Student Information:
    First Name | Last Name | Birthdate | Address | Gender | Country
    Course Information:
    Course Name | Credits | Duration in Weeks | Teacher
    

      
    Note: for the person’s gender use characteristic type:

    char gender='m';

     
    [Solution and Project name: Lesson_1Task1, file name L1Task1.cs]

    The result:

    Student Information: 
    First Name: Ivan, Last Name: Ivanov, Birthdate: 1993 1 2,
    Address: Rostov-on-Don, Gender: m, Country: Russia
    Course Information:
    Course Name: CS211, Credits:56, Duration in Weeks: 16, Teacher: Mayer Svetlana
    


    Input data

    • To input some data use a standart method ReadLine():
    • Console.ReadLine()
    • To input data and set it to the integer variable n:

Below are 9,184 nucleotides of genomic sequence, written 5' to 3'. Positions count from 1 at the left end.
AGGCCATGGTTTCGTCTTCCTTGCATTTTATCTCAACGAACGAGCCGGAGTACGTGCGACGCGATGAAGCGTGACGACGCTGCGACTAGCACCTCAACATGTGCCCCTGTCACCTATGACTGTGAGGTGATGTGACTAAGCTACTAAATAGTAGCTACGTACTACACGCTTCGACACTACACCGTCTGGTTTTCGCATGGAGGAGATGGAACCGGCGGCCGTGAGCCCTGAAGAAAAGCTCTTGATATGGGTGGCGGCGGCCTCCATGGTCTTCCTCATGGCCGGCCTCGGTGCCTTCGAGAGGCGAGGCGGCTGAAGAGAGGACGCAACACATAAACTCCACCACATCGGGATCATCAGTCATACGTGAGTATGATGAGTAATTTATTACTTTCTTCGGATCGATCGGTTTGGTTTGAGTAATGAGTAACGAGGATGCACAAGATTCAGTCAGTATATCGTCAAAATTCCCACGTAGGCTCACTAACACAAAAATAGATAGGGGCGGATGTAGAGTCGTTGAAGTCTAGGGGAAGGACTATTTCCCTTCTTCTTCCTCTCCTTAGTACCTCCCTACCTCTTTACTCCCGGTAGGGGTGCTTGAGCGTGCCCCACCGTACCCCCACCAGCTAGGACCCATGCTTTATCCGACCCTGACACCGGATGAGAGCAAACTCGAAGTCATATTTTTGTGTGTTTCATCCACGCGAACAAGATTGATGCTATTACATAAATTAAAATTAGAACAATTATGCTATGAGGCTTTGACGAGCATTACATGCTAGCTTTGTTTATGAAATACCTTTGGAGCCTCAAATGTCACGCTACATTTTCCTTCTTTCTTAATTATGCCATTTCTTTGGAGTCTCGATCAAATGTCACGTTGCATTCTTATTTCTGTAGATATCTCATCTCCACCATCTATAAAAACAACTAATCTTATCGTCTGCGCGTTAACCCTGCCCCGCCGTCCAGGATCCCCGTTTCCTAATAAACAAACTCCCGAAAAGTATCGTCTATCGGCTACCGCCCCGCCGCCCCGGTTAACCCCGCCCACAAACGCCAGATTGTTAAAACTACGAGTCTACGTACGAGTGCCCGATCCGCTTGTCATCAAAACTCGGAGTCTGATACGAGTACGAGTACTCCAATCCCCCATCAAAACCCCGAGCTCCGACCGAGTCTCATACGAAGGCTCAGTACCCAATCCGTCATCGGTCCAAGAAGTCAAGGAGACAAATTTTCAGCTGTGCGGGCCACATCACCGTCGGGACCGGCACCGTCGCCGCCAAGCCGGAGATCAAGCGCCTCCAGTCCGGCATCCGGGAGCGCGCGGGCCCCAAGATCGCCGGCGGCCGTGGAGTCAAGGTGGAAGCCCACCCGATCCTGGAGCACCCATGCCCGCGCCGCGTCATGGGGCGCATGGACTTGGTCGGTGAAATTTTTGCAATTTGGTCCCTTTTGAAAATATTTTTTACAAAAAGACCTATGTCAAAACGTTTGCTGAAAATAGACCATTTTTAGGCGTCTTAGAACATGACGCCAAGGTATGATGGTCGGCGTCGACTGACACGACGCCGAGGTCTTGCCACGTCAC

• 1.

      int n = int.Parse(Console.ReadLine());

      where int means integer type of the variable n;
      int.Parse — method to transform string type of the inputted data into integer type.
      2.

      int n = Convert.ToInt32(Console.ReadLine());
    • The same you can do if you use two variables: at first, the inputted data is saved into a string variable (s), afterward this value is transformed into integer and saved into integer type variable (n):
    • String s = Console.ReadLine();
      int n = int.Parse(s);


    Lab 2. Increasing the number by one
    To do: Request a number (input it). Increase the inputted number by one. Output the result.

    [Solution and Project name: Lesson_1Lab2, file name L1Lab2.cs]
      
    The resulting example:

    Input the number, please
    5
    The result: 6
    


    Algorithm:

    1. Open Visual Studio.
    2. Create Console Application with the name Lesson_1Lab2: File -> New -> Project/Solution -> Console Application.
    3. In the Solution Explorer window find a file Program.cs and rename it into L1Lab2.cs.